Wednesday, April 7, 2010

In the Jungle of Diets, Part 2

It’s not just about weight!

Although most diets aim at weight reduction or loss, many are also used as therapies. The body may not only be overweight from excess fat, but a profusion of waste materials can accumulate in tissues and organs without causing an increase in weight. To that extent dieting can make sense for rheumatism sufferers or sufferers from cardiovascular disorders and other diseases.

In a rheumatism sufferer for example, such a diet will be low in proteins to avoid an influx of uric acid and urea, which cause inflammation and blockage of the joints. In people with cardiovascular disease the choice is a diet low in fats to reduce cholesterol intake and prevent blood thickening and deposits in the arteries (arteriosclerosis). In cases of eczema acids are to be restricted, in oedema salts, and sweets in acne.
Purpose of dietetic treatment

In contrast to diets, nutritional therapies aim to rectify nutritional deficiencies, that is they aim to replenish vitamins, trace elements, amino acids, and so on, the lack or deficiency of which caused the disease in the first place. Any organism depends on a steady supply of nutrients for its proper function and growth. While temporary shortages are mostly without significant effects, chronic deficiencies can cause considerable damage.

Nutritional therapies are arranged to remedy missing nutrients in the body. Vitamin C deficiency for example is treated with citrus fruits. Mineral deficiency can be helped by vegetables and dairy products, which are foods high in minerals.

But sometimes it is not enough to just use certain foods, one must increase their consumption substantially in order to supply the adequate amount of a certain nutrient. A protein diet, which consists mainly of meat, fish, eggs and dairy products, can be used to remedy protein deficiencies. For osteoporosis a diet rich in dairy products (cheese, cottage cheese, yoghurt and so on) can be recommended, which assists calcium and vitamin D absorption. In certain cases it would be a good idea to add nutritional supplements to the diet and increase the vitamin and mineral intake. So for instance wheat germ is useful to increase supply of vitamin E, brewer’s yeast for the B vitamins, Spirulina for amino acids and linseed or rapeseed oil for vitamin F.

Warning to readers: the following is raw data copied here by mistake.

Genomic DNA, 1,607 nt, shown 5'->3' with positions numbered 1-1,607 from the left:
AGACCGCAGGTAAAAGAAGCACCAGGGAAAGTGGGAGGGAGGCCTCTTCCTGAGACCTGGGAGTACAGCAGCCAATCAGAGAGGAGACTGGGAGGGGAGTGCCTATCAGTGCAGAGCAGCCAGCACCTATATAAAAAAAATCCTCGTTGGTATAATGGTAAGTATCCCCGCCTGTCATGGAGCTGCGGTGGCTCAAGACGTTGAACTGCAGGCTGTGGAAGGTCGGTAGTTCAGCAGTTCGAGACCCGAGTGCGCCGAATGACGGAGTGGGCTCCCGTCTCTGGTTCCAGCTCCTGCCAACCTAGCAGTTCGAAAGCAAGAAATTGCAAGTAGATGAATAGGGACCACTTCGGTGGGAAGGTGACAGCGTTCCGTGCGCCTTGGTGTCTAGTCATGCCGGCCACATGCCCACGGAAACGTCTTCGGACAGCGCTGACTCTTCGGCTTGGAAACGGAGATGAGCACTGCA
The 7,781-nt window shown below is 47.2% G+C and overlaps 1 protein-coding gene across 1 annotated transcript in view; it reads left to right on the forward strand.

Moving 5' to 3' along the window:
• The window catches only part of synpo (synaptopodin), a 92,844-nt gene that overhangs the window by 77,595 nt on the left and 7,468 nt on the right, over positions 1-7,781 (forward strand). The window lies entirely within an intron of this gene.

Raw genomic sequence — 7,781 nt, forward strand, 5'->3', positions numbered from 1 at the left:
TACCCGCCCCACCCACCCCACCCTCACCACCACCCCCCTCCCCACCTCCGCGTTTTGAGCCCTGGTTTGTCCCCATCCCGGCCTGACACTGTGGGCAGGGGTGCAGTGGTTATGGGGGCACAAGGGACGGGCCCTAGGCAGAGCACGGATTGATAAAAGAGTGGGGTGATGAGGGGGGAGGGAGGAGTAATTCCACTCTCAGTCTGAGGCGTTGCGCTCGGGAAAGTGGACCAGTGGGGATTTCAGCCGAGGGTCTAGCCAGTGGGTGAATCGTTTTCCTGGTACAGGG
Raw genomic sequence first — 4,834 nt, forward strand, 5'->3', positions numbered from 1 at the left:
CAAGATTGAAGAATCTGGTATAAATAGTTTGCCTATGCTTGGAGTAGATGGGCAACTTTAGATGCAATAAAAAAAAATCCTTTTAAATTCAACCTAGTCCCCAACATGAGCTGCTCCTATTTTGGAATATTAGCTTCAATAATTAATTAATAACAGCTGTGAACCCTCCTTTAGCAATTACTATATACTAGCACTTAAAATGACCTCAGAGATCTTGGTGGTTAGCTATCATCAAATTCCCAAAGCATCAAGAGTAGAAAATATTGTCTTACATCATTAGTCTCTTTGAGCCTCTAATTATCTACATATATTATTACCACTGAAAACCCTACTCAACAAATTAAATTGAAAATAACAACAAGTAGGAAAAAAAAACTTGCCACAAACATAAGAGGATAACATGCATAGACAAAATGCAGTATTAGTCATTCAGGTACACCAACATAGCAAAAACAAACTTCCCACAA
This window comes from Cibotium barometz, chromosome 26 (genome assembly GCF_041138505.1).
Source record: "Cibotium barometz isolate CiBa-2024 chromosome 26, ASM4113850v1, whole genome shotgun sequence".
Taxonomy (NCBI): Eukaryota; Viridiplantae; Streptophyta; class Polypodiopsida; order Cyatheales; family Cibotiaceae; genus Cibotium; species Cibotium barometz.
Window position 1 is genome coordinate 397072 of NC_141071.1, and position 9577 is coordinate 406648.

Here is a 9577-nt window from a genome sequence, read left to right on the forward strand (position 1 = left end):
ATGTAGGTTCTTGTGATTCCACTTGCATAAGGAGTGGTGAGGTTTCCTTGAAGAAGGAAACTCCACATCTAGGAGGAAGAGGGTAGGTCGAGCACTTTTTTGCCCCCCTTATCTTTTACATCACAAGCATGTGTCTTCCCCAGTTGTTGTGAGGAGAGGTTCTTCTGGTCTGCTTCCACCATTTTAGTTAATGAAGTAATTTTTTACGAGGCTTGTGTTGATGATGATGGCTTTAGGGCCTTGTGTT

Which diet do I require?

Every diet should have a certain therapeutic goal. It does not any make sense to try a diet simply because it is praised in the media or it was recommended in a book, or because it is in fashion at the time or has helped another person.

The right diet or nutritional therapy should exactly correspond to the needs of the individual. Professional dietary advice is important, because there are manifold interactions in the body, so that what is intended to help may in fact cause harm in the end.

If a diet promises a quick result, without the person having to contribute anything, great caution is called for.

In view of the natural law of equilibrium every “one-sided” diet presents an unbalanced eating habit — when the aim is to eradicate an existing imbalance. Diets and nutritional therapies therefore are not part of the normal lifestyle and should not be maintained for too long. Nor is it beneficial to spend one’s life jumping from one diet to another with the aim of doing as many “healthy” things as possible.

Diets and nutritional therapies are temporary aids. During times when we are not on a special diet, we should strive for healthy eating habits which suit our needs. These requirements will naturally depend on our activities and the change of the seasons. When we always adjust ourselves to these conditions we thereby obey the law of balance – and, literally speaking, nourish ourselves in a balanced way.

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